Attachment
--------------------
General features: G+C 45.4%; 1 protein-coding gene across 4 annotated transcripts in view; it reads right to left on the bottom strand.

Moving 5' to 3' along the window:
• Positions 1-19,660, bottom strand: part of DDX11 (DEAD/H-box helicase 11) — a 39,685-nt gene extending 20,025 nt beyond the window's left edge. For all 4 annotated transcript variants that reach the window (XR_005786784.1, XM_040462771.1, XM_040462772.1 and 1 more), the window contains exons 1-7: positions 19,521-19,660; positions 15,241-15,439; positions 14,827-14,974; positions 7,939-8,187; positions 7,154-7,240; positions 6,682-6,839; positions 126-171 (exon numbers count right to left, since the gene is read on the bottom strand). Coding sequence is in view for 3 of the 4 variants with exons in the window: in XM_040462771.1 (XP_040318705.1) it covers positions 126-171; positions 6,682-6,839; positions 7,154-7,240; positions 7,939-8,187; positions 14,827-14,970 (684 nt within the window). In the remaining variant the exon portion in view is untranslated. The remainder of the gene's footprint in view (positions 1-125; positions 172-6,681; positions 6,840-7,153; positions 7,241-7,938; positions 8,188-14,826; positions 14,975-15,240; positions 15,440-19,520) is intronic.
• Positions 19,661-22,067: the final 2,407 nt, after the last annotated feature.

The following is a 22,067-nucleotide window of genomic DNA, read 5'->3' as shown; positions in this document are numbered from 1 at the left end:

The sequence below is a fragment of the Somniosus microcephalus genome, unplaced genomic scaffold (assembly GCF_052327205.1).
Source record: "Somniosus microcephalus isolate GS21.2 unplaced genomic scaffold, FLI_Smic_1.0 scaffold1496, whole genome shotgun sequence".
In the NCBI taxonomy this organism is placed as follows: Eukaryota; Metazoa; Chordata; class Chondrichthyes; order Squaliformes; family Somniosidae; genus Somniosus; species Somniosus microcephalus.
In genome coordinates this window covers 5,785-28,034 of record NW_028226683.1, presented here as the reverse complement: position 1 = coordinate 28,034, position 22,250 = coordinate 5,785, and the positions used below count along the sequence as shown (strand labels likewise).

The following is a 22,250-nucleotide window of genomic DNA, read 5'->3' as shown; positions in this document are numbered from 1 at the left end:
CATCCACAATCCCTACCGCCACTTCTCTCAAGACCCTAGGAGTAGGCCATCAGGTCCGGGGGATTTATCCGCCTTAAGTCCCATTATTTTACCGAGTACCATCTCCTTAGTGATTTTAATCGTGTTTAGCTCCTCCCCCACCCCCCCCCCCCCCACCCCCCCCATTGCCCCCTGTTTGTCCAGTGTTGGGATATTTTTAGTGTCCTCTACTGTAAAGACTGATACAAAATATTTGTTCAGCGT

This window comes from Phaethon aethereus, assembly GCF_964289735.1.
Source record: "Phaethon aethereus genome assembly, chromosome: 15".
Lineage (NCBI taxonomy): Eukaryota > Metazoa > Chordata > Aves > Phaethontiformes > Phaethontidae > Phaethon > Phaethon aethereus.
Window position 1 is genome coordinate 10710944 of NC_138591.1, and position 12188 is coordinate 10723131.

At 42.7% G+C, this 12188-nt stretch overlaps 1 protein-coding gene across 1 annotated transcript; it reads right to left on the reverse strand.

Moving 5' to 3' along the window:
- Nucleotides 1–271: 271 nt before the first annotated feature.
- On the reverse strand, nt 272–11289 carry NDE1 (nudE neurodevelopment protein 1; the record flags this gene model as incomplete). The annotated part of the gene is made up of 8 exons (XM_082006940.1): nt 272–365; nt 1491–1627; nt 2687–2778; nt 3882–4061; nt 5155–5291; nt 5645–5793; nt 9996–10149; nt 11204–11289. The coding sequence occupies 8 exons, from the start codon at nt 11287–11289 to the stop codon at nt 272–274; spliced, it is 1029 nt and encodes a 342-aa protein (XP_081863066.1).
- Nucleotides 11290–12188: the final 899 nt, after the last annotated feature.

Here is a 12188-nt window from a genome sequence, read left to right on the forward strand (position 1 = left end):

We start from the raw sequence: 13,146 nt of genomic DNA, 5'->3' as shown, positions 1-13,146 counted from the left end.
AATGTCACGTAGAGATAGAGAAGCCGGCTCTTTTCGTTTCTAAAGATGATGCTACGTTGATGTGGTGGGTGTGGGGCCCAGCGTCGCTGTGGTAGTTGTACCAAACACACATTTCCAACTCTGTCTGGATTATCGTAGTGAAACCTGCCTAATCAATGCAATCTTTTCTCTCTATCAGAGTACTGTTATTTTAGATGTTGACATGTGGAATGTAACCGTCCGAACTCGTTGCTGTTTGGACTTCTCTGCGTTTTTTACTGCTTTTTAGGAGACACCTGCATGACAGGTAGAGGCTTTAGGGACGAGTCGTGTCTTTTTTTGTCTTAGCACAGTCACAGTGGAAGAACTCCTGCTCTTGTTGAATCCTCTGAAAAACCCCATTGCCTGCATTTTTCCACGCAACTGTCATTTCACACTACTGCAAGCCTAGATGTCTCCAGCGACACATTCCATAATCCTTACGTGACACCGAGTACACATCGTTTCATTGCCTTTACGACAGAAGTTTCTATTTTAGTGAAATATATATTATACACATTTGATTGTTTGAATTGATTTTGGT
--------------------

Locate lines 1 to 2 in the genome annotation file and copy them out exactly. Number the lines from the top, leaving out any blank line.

General features: G+C 45.4%; 1 protein-coding gene across 4 annotated transcripts in view; it reads right to left on the bottom strand.

Moving 5' to 3' along the window: